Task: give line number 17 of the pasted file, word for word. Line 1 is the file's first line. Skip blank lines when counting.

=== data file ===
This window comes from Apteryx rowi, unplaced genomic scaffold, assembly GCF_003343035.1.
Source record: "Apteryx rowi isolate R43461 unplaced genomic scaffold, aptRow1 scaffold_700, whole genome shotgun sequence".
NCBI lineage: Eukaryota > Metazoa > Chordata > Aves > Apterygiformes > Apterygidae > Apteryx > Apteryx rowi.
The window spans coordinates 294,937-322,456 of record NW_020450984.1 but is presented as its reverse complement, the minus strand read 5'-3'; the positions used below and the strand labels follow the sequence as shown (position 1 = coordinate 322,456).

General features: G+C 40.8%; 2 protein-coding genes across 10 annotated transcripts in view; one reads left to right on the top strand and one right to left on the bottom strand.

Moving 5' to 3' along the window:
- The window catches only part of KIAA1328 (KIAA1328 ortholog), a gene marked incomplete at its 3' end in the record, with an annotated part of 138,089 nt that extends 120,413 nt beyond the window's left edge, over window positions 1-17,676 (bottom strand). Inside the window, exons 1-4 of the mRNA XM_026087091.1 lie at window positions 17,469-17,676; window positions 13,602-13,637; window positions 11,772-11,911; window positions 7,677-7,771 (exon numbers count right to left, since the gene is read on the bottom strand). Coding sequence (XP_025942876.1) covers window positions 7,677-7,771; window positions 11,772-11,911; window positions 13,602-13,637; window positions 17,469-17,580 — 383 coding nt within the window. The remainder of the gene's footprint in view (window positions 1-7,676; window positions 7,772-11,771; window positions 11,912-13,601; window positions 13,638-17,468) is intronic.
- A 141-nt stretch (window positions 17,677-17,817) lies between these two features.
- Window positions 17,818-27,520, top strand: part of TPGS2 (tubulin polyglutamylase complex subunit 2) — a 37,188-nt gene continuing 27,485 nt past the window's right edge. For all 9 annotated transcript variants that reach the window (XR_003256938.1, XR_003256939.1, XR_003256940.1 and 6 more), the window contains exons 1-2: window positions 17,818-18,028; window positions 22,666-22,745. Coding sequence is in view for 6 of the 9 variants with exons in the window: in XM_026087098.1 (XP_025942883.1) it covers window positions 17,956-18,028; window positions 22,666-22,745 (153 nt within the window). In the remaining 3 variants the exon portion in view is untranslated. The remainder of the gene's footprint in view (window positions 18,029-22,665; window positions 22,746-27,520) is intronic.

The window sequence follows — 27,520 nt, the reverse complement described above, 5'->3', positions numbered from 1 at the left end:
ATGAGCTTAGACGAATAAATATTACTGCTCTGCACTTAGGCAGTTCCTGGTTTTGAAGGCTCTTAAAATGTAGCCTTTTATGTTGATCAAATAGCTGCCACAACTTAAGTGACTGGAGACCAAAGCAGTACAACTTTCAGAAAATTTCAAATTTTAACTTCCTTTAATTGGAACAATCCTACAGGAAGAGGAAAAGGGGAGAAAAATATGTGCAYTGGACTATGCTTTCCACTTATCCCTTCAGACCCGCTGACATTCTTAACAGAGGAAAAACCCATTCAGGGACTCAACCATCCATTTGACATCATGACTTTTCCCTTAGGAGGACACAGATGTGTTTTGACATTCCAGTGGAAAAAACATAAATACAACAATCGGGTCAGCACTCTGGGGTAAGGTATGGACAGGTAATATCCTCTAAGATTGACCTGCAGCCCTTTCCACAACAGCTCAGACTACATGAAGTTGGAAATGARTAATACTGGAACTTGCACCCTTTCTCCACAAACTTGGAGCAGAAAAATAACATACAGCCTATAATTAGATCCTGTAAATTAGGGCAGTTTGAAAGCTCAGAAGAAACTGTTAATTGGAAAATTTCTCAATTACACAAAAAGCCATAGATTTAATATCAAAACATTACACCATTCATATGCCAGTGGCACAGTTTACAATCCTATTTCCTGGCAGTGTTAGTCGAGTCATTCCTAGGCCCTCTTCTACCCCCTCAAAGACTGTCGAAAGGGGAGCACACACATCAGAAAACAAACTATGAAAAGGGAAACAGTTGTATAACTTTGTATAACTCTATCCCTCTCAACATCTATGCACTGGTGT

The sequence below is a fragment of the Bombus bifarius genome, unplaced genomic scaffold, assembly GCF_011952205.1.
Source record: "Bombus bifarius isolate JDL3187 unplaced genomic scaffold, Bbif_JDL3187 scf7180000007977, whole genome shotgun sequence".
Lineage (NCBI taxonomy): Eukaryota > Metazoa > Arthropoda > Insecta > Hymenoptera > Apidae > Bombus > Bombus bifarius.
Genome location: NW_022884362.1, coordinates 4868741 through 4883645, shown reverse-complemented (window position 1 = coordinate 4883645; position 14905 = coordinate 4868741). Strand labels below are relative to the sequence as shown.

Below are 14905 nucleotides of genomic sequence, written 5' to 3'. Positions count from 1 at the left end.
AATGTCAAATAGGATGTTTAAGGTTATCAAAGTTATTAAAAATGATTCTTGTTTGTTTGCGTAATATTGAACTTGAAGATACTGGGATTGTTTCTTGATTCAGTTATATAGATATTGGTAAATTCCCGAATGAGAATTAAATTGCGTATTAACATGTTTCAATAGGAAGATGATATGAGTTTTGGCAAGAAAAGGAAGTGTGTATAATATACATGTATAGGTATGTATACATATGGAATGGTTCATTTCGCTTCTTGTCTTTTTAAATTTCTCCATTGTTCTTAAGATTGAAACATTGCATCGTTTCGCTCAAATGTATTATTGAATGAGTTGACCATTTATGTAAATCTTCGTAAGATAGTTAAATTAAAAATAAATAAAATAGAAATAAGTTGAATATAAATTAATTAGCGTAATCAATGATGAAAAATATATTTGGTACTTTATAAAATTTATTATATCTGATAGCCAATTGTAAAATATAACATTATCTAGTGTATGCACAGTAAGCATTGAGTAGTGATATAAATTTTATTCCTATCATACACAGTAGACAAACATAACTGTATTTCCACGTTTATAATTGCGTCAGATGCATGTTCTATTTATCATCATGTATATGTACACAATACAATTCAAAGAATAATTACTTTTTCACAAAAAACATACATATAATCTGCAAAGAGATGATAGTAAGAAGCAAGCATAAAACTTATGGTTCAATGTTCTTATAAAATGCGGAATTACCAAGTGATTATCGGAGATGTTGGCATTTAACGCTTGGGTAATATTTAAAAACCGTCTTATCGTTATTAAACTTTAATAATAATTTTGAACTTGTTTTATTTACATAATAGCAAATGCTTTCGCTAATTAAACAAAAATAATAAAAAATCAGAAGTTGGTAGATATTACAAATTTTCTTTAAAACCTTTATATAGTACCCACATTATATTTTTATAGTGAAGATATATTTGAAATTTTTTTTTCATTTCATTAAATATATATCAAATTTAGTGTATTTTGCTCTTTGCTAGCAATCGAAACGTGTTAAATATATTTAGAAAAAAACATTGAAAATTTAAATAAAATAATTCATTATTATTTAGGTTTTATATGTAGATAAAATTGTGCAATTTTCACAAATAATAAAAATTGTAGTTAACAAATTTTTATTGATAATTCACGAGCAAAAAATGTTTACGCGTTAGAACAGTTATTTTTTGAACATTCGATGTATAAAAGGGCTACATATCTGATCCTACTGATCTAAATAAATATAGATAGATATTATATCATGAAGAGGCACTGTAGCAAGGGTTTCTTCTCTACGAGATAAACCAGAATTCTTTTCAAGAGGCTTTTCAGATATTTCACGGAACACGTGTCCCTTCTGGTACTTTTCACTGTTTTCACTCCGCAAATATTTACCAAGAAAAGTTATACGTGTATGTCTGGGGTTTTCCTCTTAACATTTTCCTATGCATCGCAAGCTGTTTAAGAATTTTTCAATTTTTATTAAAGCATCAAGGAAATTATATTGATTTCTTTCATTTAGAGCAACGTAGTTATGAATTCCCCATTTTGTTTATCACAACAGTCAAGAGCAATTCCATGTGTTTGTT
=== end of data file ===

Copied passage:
AATGTCAAATAGGATGTTTAAGGTTATCAAAGTTATTAAAAATGATTCTTGTTTGTTTGCGTAATATTGAACTTGAAGATACTGGGATTGTTTCTTGATTCAGTTATATAGATATTGGTAAATTCCCGAATGAGAATTAAATTGCGTATTAACATGTTTCAATAGGAAGATGATATGAGTTTTGGCAAGAAAAGGAAGTGTGTATAATATACATGTATAGGTATGTATACATATGGAATGGTTCATTTCGCTTCTTGTCTTTTTAAATTTCTCCATTGTTCTTAAGATTGAAACATTGCATCGTTTCGCTCAAATGTATTATTGAATGAGTTGACCATTTATGTAAATCTTCGTAAGATAGTTAAATTAAAAATAAATAAAATAGAAATAAGTTGAATATAAATTAATTAGCGTAATCAATGATGAAAAATATATTTGGTACTTTATAAAATTTATTATATCTGATAGCCAATTGTAAAATATAACATTATCTAGTGTATGCACAGTAAGCATTGAGTAGTGATATAAATTTTATTCCTATCATACACAGTAGACAAACATAACTGTATTTCCACGTTTATAATTGCGTCAGATGCATGTTCTATTTATCATCATGTATATGTACACAATACAATTCAAAGAATAATTACTTTTTCACAAAAAACATACATATAATCTGCAAAGAGATGATAGTAAGAAGCAAGCATAAAACTTATGGTTCAATGTTCTTATAAAATGCGGAATTACCAAGTGATTATCGGAGATGTTGGCATTTAACGCTTGGGTAATATTTAAAAACCGTCTTATCGTTATTAAACTTTAATAATAATTTTGAACTTGTTTTATTTACATAATAGCAAATGCTTTCGCTAATTAAACAAAAATAATAAAAAATCAGAAGTTGGTAGATATTACAAATTTTCTTTAAAACCTTTATATAGTACCCACATTATATTTTTATAGTGAAGATATATTTGAAATTTTTTTTTCATTTCATTAAATATATATCAAATTTAGTGTATTTTGCTCTTTGCTAGCAATCGAAACGTGTTAAATATATTTAGAAAAAAACATTGAAAATTTAAATAAAATAATTCATTATTATTTAGGTTTTATATGTAGATAAAATTGTGCAATTTTCACAAATAATAAAAATTGTAGTTAACAAATTTTTATTGATAATTCACGAGCAAAAAATGTTTACGCGTTAGAACAGTTATTTTTTGAACATTCGATGTATAAAAGGGCTACATATCTGATCCTACTGATCTAAATAAATATAGATAGATATTATATCATGAAGAGGCACTGTAGCAAGGGTTTCTTCTCTACGAGATAAACCAGAATTCTTTTCAAGAGGCTTTTCAGATATTTCACGGAACACGTGTCCCTTCTGGTACTTTTCACTGTTTTCACTCCGCAAATATTTACCAAGAAAAGTTATACGTGTATGTCTGGGGTTTTCCTCTTAACATTTTCCTATGCATCGCAAGCTGTTTAAGAATTTTTCAATTTTTATTAAAGCATCAAGGAAATTATATTGATTTCTTTCATTTAGAGCAACGTAGTTATGAATTCCCCATTTTGTTTATCACAACAGTCAAGAGCAATTCCATGTGTTTGTT